Last spring the Prince William County Board of Supervisors met secretly with officials of the Marriott Corp. to try to persuade them to locate a food distribution center in the county.
The proposed site, a 112-acre industrial park, borders a quiet subdivision, and when neighborhood groups found out about the meeting they were enraged.
"That is the worst thing they could have done, taking a developer into the back room to meet on such a controversial issue," said Andree McCarty, a civic activist. "They should have met in the open."
McCarty's protests, however, got nowhere. Although Virginia has had an open-meeting law on the books for 12 years, Prince William County Attorney Terry Emerson argues that the board can meet in executive session with anyone it wants.
The protest and the response were not unusual. Secret meetings such as the one in Prince William are held routinely by local governments throughout Virginia. Because the state's open-meeting law is riddled with what critics say are gaping loopholes, controversial issues are often settled in private, away from the scrutiny of taxpayers and the press.
Here are some of the actions that have occurred in the past year behind closed doors in Northern Virginia:
The Alexandria School Board agreed to hire Robert Peebles, a Connecticut educator, as that city's $55,000-a-year school superintendent.
The Arlington County Board rejected a Manhattan developer's request to convert part of the sprawling Arlington Towers apartment complex in Rosslyn to a hotel.
The Prince William School Board held two sessions to discuss a special audit that revealed mismanagement in the school budget that resulted in a $3 million shortfall.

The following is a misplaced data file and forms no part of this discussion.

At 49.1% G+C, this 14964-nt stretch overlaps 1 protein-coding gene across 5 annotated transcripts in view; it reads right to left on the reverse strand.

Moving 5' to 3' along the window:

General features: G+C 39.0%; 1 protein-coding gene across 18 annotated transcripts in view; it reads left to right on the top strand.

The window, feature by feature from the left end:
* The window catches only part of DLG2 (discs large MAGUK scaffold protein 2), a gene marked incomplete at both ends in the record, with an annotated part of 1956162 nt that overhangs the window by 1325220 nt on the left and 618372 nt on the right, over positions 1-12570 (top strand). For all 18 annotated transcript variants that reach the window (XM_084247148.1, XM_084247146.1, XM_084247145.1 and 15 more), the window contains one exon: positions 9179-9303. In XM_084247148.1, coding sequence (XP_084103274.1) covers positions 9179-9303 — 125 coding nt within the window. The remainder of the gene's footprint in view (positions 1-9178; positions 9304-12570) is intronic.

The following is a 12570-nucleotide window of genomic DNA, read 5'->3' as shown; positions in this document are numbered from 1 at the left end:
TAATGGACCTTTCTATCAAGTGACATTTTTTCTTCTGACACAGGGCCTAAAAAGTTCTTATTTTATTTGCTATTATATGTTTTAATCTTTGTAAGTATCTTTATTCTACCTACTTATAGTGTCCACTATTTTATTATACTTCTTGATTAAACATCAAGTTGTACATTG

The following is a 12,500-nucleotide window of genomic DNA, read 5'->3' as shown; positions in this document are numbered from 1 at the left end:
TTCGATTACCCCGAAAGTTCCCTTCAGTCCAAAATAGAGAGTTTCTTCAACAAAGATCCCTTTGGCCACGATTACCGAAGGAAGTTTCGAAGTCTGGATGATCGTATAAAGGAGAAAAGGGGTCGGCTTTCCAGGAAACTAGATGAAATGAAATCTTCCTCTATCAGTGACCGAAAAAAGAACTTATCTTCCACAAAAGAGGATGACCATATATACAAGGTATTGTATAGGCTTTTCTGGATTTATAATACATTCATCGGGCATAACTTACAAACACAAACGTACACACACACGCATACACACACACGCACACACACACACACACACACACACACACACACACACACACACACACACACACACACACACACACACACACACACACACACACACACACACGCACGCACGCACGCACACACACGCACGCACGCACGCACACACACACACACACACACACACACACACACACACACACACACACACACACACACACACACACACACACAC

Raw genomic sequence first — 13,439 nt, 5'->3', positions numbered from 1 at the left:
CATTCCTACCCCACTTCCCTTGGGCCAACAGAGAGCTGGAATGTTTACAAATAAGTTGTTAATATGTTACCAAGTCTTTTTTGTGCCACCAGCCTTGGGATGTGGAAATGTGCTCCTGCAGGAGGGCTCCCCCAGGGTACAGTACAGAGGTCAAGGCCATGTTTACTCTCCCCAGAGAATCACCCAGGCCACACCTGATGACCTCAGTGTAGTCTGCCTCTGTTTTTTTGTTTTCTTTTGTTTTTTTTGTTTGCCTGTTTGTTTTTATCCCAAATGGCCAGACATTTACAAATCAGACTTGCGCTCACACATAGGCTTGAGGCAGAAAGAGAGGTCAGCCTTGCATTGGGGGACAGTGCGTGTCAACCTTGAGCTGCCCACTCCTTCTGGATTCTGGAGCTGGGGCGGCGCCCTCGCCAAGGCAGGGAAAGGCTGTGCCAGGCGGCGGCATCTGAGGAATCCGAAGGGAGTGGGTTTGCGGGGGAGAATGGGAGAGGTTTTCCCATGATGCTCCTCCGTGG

The Fairfax County School Board slipped off to the side of a school cafeteria after its annual principal's dinner to discuss the volatile issue of school closings.
A parents' group filed suit against the Fairfax board, charging that the meeting was illegal and last month a Virginia judge chided the board for violating the "spirit" of the law by holding the secret meeting.
Some local officials say that violations of the open-meeting law are frequent in Northern Virginia even though the region prides itself on having more "open" government than the rest of the state.
"There's a tendency to discuss matters in executive session that shouldn't be," said Fairfax County Supervisor Audrey Moore, who last year walked out of an executive session to protest what she considered to be an improper discussion of employe pay raises and possible pay raises for board members.
Fairfax Board Chairman John F. Herrity and others defend such closed meetings. "The reason for an executive session is not to keep things secret, it's to protect the public," Herrity said.
But according to one respected Virginia political observer, Herrity's statement reflects a long-standing political tradition in Virginia: government by one's betters.